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Manotoc vs Court of Appeals Digest


● A court has the power to prohibit a person admitted to bail from leaving the Philippines. This is a necessary consequence of the nature and function of a bail bond.

● The constitutional right to travel is not an absolute right. The Constitution provides: "The liberty of abode and of travel shall not be impaired except upon lawful order of the court xxx." The order of the trial court releasing petitioner on bail constitutes such lawful order. 


Facts: 

Ricardo Manotoc Jr. was one of the two principal stockholders of Trans-Insular Management Inc. and the Manotoc Securities Inc., a stock brokerage house. He was in US for a certain time. He went home to file a petition with SEC for appointment of a management committee for both businesses. Pending disposition of the case, the SEC requested the Commissioner of Immigration not to clear Manotoc for departure, and a memorandum to this effect was issued by the Commissioner.

Meanwhile, six clients of Manotoc Securities Inc. filed separate criminal complaints for estafa against Manotoc. Manotoc posted bail in all cases. He then filed a motion for permission to leave the country in each trial courts stating as ground therefor his desire to go to the United States, "relative to his business transactions and opportunities." His motion was denied. He also wrote the Immigration Commissioner requesting the recall or withdrawal of the latter's memorandum, but said request was also denied. Thus, he filed a petition for certiorari and mandamus before the Court of Appeals seeking to annul the judges' orders, as well as the communication-request of the SEC, denying his leave to travel abroad. The same was denied; hence, he appealed to the Supreme Court. He contends that having been admitted to bail as a matter of right, the courts which granted him bail could not prevent him from exercising his constitutional right to travel.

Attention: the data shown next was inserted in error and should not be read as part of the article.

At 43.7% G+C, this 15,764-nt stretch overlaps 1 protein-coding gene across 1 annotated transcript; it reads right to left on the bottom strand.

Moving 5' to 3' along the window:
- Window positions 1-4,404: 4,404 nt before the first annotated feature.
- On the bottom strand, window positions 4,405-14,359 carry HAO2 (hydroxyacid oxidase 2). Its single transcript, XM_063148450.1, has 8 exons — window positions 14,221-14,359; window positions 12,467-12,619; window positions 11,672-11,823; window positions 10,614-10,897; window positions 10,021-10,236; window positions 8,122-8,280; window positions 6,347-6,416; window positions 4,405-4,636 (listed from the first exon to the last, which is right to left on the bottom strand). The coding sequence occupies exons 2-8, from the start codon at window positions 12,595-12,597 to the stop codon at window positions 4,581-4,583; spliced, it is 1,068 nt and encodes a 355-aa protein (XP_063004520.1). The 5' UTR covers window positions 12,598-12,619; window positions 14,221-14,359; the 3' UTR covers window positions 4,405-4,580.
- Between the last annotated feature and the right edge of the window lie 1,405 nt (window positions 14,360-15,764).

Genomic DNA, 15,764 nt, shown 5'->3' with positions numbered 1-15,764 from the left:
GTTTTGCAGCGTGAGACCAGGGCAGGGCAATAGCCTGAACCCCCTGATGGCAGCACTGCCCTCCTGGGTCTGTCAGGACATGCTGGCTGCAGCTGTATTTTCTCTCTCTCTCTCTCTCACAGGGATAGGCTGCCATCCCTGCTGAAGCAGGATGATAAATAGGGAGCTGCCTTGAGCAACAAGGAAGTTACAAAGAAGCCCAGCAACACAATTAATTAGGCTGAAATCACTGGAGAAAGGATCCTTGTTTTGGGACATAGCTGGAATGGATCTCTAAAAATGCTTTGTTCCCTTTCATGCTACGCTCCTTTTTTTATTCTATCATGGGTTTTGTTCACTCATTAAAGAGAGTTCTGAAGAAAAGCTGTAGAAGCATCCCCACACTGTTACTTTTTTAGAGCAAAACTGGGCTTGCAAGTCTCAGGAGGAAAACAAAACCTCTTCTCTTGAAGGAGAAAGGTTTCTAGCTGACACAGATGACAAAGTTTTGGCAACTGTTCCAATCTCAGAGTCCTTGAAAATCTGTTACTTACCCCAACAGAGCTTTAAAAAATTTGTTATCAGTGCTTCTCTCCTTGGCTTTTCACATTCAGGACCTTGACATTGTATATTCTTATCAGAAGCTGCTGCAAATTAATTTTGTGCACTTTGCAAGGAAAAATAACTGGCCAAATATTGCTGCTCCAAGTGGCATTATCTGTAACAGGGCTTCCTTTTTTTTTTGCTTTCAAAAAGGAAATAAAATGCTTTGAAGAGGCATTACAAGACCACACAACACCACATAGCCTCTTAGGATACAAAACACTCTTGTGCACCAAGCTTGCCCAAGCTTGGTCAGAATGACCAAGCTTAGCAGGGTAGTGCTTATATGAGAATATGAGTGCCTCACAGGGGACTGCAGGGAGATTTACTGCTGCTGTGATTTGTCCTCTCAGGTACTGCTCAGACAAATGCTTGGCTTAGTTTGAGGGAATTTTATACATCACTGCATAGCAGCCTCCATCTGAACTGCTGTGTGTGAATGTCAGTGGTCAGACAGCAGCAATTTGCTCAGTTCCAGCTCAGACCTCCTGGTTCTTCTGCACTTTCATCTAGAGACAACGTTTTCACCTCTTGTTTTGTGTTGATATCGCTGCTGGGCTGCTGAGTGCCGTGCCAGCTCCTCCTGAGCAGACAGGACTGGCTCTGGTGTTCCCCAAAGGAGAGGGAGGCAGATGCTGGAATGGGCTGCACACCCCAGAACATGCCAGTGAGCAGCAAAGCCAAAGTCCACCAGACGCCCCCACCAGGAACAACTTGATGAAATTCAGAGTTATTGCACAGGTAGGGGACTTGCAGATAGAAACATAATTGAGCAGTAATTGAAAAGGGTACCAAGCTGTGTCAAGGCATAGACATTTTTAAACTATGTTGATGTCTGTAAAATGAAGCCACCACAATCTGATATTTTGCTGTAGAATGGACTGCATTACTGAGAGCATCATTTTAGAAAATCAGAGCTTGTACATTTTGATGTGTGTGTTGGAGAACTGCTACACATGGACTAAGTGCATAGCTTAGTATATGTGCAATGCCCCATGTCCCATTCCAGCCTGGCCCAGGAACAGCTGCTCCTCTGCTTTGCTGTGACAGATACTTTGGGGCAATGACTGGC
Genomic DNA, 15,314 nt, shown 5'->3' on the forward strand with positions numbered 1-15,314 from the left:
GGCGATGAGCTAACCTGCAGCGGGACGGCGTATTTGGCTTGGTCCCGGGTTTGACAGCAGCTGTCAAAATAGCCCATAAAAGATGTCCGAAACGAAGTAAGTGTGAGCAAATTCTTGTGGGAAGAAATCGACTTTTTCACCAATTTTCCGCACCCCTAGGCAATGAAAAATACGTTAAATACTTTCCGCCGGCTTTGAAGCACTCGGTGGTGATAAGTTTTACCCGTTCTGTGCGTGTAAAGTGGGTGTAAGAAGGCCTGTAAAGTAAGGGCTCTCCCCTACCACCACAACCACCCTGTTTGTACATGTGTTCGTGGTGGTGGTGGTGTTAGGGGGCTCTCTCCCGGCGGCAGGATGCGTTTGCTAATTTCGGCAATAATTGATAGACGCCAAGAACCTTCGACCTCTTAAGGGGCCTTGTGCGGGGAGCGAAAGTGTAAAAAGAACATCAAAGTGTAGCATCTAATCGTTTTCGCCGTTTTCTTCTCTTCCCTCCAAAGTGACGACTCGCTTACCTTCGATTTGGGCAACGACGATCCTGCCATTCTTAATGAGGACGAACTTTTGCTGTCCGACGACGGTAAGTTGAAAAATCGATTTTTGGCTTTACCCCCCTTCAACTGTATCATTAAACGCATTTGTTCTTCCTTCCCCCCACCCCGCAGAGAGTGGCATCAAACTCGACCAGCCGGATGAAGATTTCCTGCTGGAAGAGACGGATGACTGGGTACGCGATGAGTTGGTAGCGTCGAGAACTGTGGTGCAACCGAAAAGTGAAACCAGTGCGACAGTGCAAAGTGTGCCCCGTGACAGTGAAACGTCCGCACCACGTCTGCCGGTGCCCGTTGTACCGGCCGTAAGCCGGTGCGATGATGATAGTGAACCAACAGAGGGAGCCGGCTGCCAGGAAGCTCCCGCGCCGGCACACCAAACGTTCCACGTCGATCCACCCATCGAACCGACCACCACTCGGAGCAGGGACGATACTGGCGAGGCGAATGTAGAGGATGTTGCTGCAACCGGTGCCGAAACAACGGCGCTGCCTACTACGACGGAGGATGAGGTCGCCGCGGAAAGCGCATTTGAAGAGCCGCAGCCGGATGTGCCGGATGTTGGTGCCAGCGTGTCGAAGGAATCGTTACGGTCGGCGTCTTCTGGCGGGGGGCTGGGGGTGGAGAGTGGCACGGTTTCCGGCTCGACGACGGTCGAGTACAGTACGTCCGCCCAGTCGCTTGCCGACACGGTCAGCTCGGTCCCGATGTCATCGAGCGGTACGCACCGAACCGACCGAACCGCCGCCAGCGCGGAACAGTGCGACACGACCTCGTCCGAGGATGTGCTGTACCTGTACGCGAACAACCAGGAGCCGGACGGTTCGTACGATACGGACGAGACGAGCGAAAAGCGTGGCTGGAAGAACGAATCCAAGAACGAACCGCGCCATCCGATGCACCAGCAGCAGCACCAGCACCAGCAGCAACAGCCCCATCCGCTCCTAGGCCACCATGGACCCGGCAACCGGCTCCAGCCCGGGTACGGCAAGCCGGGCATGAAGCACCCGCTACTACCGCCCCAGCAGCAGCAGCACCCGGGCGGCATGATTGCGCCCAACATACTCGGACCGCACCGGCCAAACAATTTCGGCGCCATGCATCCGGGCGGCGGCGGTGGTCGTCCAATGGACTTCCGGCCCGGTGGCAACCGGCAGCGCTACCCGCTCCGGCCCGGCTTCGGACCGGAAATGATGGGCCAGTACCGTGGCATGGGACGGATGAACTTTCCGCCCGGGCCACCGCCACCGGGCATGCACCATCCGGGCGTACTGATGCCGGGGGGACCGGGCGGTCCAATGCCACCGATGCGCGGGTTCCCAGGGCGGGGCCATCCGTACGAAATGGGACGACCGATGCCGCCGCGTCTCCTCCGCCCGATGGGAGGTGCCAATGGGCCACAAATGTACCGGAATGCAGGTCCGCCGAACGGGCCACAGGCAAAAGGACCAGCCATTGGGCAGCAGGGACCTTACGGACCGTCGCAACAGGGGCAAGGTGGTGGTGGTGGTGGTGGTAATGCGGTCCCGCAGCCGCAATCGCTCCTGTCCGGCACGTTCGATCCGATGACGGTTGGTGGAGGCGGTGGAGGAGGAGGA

Issues: 

1. Whether a court has the power to prohibit a person admitted to bail from leaving the Philippines.

2. Whether the constitutional right to travel is absolute


Held: 

A court has the power to prohibit a person admitted to bail from leaving the Philippines. This is a necessary consequence of the nature and function of a bail bond. Rule 114, Section 1 of the Rules of Court defines bail as the security required and given for the release of a person who is in the custody of the law, that he will appear before any court in which his appearance may be required as stipulated in the bail bond or recognizance. The condition imposed upon petitioner to make himself available at all times whenever the court requires his presence operates as a valid restriction on his right to travel. Indeed, if the accused were allowed to leave the Philippines without sufficient reason, he may be placed beyond the reach of the courts.

The constitutional right to travel being invoked by petitioner is not an absolute right. Section 5, Article IV of the 1973 Constitution (Sec 6. Art. III, 1987 Constitution) states:

The liberty of abode and of travel shall not be impaired except upon lawful order of the court, or when necessary in the interest of national security, public safety or public health.

The order of the trial court releasing petitioner on bail constitutes such lawful order as contemplated by the above-quoted constitutional provision.  (Ricardo Manotoc vs. Court of Appeals, G.R. No. L-62100, May 30, 1986)

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